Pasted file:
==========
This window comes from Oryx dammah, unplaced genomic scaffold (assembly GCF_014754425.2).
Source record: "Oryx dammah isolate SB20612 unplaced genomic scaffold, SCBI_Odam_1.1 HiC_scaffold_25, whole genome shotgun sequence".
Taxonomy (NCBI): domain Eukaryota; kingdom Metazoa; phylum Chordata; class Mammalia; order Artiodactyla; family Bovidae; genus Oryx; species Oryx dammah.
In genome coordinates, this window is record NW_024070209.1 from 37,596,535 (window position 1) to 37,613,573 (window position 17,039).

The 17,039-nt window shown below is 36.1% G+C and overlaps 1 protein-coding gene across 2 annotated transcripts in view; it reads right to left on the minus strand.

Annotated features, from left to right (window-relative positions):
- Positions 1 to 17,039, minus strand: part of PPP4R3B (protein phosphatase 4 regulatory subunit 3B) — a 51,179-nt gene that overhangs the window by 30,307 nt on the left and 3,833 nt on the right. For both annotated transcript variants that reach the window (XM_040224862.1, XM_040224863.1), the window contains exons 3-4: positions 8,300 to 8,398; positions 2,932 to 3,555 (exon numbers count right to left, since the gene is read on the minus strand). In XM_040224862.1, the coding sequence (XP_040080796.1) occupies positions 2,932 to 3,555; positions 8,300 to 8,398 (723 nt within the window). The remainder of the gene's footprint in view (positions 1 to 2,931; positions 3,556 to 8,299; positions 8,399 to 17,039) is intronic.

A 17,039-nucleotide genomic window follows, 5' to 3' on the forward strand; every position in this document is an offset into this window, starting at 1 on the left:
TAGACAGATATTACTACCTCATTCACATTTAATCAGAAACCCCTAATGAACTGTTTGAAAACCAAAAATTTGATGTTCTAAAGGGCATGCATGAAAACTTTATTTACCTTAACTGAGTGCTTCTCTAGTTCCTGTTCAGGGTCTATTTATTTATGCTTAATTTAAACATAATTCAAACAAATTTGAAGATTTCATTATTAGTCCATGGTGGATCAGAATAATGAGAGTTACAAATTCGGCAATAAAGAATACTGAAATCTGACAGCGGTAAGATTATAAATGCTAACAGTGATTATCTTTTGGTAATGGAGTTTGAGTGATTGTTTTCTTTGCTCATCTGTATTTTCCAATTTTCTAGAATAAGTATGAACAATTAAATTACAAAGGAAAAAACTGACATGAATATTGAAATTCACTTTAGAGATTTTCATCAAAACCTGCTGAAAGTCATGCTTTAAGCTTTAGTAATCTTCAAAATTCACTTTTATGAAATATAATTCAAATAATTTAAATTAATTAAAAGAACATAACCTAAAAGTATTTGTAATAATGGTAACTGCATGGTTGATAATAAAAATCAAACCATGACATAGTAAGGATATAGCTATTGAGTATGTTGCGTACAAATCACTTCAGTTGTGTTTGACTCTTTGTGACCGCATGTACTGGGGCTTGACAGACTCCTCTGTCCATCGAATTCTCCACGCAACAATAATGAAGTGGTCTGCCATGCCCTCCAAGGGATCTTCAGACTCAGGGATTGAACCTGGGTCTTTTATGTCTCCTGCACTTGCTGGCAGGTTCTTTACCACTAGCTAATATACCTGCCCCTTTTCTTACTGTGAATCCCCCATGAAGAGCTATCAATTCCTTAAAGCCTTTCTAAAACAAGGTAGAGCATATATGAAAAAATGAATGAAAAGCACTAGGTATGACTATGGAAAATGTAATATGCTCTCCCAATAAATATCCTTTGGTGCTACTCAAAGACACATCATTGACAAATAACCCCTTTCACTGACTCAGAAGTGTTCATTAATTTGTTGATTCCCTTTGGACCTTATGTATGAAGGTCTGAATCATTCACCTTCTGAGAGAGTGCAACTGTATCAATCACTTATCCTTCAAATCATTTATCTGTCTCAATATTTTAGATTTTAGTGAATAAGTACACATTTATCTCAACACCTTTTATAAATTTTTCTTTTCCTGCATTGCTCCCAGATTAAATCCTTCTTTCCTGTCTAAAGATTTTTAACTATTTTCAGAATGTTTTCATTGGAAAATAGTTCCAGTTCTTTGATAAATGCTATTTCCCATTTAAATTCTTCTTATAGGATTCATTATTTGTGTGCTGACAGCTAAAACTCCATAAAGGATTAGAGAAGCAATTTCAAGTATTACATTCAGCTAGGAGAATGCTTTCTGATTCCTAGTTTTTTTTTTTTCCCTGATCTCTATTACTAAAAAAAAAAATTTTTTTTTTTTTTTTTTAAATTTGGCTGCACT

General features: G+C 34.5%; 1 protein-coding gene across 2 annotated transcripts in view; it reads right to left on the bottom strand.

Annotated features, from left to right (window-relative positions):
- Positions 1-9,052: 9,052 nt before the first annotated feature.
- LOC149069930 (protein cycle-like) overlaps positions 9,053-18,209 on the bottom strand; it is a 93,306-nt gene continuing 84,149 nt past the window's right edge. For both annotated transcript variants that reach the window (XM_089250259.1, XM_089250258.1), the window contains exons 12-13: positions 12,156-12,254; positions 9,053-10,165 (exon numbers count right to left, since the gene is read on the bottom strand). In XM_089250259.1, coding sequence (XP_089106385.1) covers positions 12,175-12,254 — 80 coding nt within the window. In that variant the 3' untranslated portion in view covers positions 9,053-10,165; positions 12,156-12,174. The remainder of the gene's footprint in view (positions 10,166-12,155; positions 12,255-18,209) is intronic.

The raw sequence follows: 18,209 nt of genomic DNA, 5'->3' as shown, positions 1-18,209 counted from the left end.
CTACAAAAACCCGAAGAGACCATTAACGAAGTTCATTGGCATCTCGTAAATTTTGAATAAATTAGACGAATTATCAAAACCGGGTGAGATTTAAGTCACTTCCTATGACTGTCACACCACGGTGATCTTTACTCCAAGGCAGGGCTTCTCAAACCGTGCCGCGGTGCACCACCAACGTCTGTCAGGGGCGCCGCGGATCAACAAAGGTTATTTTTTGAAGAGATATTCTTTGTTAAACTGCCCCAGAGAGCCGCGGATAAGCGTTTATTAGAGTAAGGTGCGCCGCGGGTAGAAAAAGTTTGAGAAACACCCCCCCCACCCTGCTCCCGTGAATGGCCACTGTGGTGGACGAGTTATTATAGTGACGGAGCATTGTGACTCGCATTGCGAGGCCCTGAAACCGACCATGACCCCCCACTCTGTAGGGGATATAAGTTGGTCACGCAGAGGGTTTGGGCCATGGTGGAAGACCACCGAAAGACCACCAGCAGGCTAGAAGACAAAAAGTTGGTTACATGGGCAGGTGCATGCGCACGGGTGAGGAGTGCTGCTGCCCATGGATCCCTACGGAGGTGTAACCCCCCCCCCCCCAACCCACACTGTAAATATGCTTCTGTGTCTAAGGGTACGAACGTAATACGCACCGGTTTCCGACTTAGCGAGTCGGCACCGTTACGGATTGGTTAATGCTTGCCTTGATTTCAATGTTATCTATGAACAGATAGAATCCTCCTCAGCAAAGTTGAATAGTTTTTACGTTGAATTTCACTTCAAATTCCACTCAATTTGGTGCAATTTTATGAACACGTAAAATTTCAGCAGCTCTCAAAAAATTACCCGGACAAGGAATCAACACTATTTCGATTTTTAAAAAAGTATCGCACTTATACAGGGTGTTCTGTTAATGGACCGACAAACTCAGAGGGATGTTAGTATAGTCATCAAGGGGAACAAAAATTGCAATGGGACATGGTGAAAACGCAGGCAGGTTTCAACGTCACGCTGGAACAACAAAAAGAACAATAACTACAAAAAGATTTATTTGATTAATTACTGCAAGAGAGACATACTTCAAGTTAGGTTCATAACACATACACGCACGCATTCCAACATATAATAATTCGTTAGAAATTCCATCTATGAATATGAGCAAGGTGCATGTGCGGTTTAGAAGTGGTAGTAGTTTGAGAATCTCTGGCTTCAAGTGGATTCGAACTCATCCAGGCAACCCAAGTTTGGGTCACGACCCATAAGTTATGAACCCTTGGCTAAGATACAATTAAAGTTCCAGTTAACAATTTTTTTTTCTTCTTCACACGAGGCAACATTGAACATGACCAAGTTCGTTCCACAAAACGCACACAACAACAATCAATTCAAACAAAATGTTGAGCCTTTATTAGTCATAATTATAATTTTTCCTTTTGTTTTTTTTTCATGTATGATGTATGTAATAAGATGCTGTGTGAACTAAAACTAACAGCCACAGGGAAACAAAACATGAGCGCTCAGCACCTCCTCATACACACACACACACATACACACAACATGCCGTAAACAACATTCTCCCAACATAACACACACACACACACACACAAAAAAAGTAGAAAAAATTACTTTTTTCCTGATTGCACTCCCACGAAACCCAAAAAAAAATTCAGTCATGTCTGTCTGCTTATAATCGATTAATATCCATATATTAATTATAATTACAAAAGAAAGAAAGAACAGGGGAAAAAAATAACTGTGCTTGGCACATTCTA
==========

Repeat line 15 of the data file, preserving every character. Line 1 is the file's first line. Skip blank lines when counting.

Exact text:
CTACAAAAACCCGAAGAGACCATTAACGAAGTTCATTGGCATCTCGTAAATTTTGAATAAATTAGACGAATTATCAAAACCGGGTGAGATTTAAGTCACTTCCTATGACTGTCACACCACGGTGATCTTTACTCCAAGGCAGGGCTTCTCAAACCGTGCCGCGGTGCACCACCAACGTCTGTCAGGGGCGCCGCGGATCAACAAAGGTTATTTTTTGAAGAGATATTCTTTGTTAAACTGCCCCAGAGAGCCGCGGATAAGCGTTTATTAGAGTAAGGTGCGCCGCGGGTAGAAAAAGTTTGAGAAACACCCCCCCCACCCTGCTCCCGTGAATGGCCACTGTGGTGGACGAGTTATTATAGTGACGGAGCATTGTGACTCGCATTGCGAGGCCCTGAAACCGACCATGACCCCCCACTCTGTAGGGGATATAAGTTGGTCACGCAGAGGGTTTGGGCCATGGTGGAAGACCACCGAAAGACCACCAGCAGGCTAGAAGACAAAAAGTTGGTTACATGGGCAGGTGCATGCGCACGGGTGAGGAGTGCTGCTGCCCATGGATCCCTACGGAGGTGTAACCCCCCCCCCCCCAACCCACACTGTAAATATGCTTCTGTGTCTAAGGGTACGAACGTAATACGCACCGGTTTCCGACTTAGCGAGTCGGCACCGTTACGGATTGGTTAATGCTTGCCTTGATTTCAATGTTATCTATGAACAGATAGAATCCTCCTCAGCAAAGTTGAATAGTTTTTACGTTGAATTTCACTTCAAATTCCACTCAATTTGGTGCAATTTTATGAACACGTAAAATTTCAGCAGCTCTCAAAAAATTACCCGGACAAGGAATCAACACTATTTCGATTTTTAAAAAAGTATCGCACTTATACAGGGTGTTCTGTTAATGGACCGACAAACTCAGAGGGATGTTAGTATAGTCATCAAGGGGAACAAAAATTGCAATGGGACATGGTGAAAACGCAGGCAGGTTTCAACGTCACGCTGGAACAACAAAAAGAACAATAACTACAAAAAGATTTATTTGATTAATTACTGCAAGAGAGACATACTTCAAGTTAGGTTCATAACACATACACGCACGCATTCCAACATATAATAATTCGTTAGAAATTCCATCTATGAATATGAGCAAGGTGCATGTGCGGTTTAGAAGTGGTAGTAGTTTGAGAATCTCTGGCTTCAAGTGGATTCGAACTCATCCAGGCAACCCAAGTTTGGGTCACGACCCATAAGTTATGAACCCTTGGCTAAGATACAATTAAAGTTCCAGTTAACAATTTTTTTTTCTTCTTCACACGAGGCAACATTGAACATGACCAAGTTCGTTCCACAAAACGCACACAACAACAATCAATTCAAACAAAATGTTGAGCCTTTATTAGTCATAATTATAATTTTTCCTTTTGTTTTTTTTTCATGTATGATGTATGTAATAAGATGCTGTGTGAACTAAAACTAACAGCCACAGGGAAACAAAACATGAGCGCTCAGCACCTCCTCATACACACACACACACATACACACAACATGCCGTAAACAACATTCTCCCAACATAACACACACACACACACACACAAAAAAAGTAGAAAAAATTACTTTTTTCCTGATTGCACTCCCACGAAACCCAAAAAAAAATTCAGTCATGTCTGTCTGCTTATAATCGATTAATATCCATATATTAATTATAATTACAAAAGAAAGAAAGAACAGGGGAAAAAAATAACTGTGCTTGGCACATTCTA